Wednesday, 29 May 2013

Last Call: The Rise and Fall of Prohibition

by Daniel Okrent - 4 stars

I'd had this on my shelves for a while, but recent viewing of Boardwalk Empire whet my appetite for it. It turned out to be a truly comprehensive look at Prohibition that leaves virtually no aspect of life under that ridiculous law untouched, and with particular emphasis on the personalities and political manoeuvres that got it passed in the first place (and if you're anything like me you'll soon find yourself reading this while clutching a large glass of red wine in your clearly degenerate mitts, as all that talk about being 'dry' soon worked up a powerful thirst in me.)

Initially backed by the sorts of religious types who not only don't want to do something but don't want anyone else to do it either (ruddy killjoys) and then joined by some odd bedfellows for various reasons of their own, this book showed in a clear and detailed way how deft political machinations ensured that a law only really wanted by a minority was not only passed but stayed in place for far longer than it should have. 
There's definitely a lesson to be learned here, as we laugh at some of the fringe groups that would like to drag us back to the stone-age (whether it be culturally, sexually, educationally or in any other way, like the bigots in groups like the BNP, those lovely pro-lifers or the creationists who seem to have a scary amount of political clout compared to the rest of us less lunatic folk) when we should actually be taking them very seriously.

Ladies and the Klan, ruining drinking for everybody

A lot of the arguments for Prohibition seemed to be rooted in bigotry and xenophobia (because what else are black people to do now that they're not the slaves of white men but get drunk and rape white women? And the Germans and Jews making wonderful amounts of money from alcohol must be stopped) with people seemingly unaware of their own hypocrisy - I lost count of the amount of people who were spouting off about immigrants and how 'the scum of the old world' must be prevented from coming to America and becoming naturalized. Did these people never wonder how they had come to be American in the first place? Sure, they may have been born there but it's a very safe bet that at some point in their family history someone had to have got on a boat and sailed there as, after all, we're not dealing with the descendants of Sitting Bull and Geronimo here.

From such lovely beginnings it's small wonder that when the law was passed and needed to be enforced efforts were at best incompetent and underfunded and at worst venal and corrupt. Instead of changing drinking habits for the better it simply turned a huge chunk of the normally otherwise law-abiding population into criminals and handed the bigger criminals and their organisations astounding fortunes which could be used in no small part to bribe enforcement officers, politicians and the like to keep them out of jail and ensure that the only people really affected by the increasingly draconian sentencing guidelines were the poor and unpowerful (leading to a widowed mother of ten getting a life sentence for selling two quarts of gin in one particularly attention-grabbing case).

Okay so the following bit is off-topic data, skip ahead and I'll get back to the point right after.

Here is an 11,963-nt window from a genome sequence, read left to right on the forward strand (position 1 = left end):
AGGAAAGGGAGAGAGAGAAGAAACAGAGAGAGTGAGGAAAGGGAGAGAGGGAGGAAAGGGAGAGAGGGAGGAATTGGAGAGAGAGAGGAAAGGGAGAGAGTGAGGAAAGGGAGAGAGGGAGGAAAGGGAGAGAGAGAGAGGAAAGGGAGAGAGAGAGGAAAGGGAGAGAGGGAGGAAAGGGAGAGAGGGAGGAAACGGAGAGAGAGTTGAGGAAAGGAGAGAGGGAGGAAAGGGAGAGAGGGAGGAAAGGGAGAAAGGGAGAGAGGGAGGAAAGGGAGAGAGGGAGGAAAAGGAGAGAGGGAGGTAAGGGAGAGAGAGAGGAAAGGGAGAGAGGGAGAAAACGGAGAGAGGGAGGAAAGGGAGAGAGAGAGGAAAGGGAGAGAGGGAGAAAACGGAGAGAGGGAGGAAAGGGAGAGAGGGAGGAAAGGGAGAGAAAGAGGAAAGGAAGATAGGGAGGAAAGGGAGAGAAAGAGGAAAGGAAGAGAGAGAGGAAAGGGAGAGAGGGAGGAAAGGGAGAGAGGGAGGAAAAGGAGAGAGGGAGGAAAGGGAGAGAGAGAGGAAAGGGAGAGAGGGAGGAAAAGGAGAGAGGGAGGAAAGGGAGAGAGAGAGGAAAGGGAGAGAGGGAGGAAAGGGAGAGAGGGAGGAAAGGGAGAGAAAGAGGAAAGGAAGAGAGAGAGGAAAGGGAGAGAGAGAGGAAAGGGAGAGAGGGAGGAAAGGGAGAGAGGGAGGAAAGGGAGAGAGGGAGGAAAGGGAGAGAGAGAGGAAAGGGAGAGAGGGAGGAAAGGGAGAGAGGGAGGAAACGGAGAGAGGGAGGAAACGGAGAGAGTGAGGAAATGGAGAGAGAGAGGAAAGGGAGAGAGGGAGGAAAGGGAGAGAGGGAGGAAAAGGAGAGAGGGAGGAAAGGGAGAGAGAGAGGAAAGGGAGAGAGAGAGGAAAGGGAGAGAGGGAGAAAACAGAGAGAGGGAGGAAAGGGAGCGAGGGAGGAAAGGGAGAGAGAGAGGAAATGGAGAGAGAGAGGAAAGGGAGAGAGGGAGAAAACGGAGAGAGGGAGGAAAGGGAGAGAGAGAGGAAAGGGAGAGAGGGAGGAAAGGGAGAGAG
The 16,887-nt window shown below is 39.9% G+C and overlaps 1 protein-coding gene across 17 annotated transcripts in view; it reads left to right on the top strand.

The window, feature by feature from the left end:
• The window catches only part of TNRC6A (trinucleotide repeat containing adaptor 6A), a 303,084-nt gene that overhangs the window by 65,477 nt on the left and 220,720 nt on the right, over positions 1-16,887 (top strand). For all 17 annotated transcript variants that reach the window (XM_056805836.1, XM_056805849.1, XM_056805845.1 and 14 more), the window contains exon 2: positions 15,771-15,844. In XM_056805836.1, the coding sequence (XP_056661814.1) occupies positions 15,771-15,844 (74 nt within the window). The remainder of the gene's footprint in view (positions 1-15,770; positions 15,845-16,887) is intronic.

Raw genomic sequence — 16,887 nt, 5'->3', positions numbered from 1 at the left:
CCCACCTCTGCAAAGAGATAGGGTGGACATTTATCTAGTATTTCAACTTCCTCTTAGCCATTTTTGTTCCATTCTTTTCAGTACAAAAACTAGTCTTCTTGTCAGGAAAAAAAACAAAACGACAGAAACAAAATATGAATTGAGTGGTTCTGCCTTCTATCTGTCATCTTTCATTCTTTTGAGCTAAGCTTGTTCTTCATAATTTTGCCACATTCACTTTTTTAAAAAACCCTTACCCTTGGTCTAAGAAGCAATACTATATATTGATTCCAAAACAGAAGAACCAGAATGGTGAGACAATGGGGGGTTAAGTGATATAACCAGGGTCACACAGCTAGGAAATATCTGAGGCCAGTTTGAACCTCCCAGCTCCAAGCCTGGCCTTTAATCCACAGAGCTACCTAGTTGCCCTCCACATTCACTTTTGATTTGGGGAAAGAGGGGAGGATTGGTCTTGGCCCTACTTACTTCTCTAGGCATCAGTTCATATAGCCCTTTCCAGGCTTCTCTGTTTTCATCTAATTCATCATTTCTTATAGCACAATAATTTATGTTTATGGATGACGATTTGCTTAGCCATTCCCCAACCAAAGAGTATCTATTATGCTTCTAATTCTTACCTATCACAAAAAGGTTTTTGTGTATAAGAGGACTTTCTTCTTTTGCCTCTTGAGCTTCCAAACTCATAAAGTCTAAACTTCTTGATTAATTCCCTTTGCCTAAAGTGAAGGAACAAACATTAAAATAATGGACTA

Hands up if you're a criminal now!

If this all sounds depressingly familiar that'll be due to politicians and moral crusaders failing to learn any lessons from this period in history (that you can't legislate against human appetites, unless you want that law to be broken) and treating drug users in the same way. You can bet your life that the majority of people currently locked up for drug offences are small-fry, with the big boys still sitting pretty and counting their stacks of money as it's far easier for the fuzz that way - inflating their arrest stats and giving the appearance of effectiveness in the war on drugs.

That said, there were some intriguing developments and innovations thanks to Prohibition - the introduction of mixers (to disguise the rank flavour of crappy counterfeit booze) and the birth of what we now take for granted on cruise ships (who only started offering entertainment and facilities as a way to attract tourists back to the American ships that weren't allowed to carry alcohol) were just a few of the rather interesting things that came about, along with 
the fact that for the first time women were out drinking with men rather than waiting at home and so, really, Prohibition is also to blame for this:

That's probably more than enough of my ranting for now, but if you're at all interested in Prohibition then you couldn't go far wrong with this as it's packed with information and no small amount of personality too - like me, Okrent clearly couldn't help but let us know his own opinion at frequent, sarcastic intervals, which makes the book all the better as far as I'm concerned.

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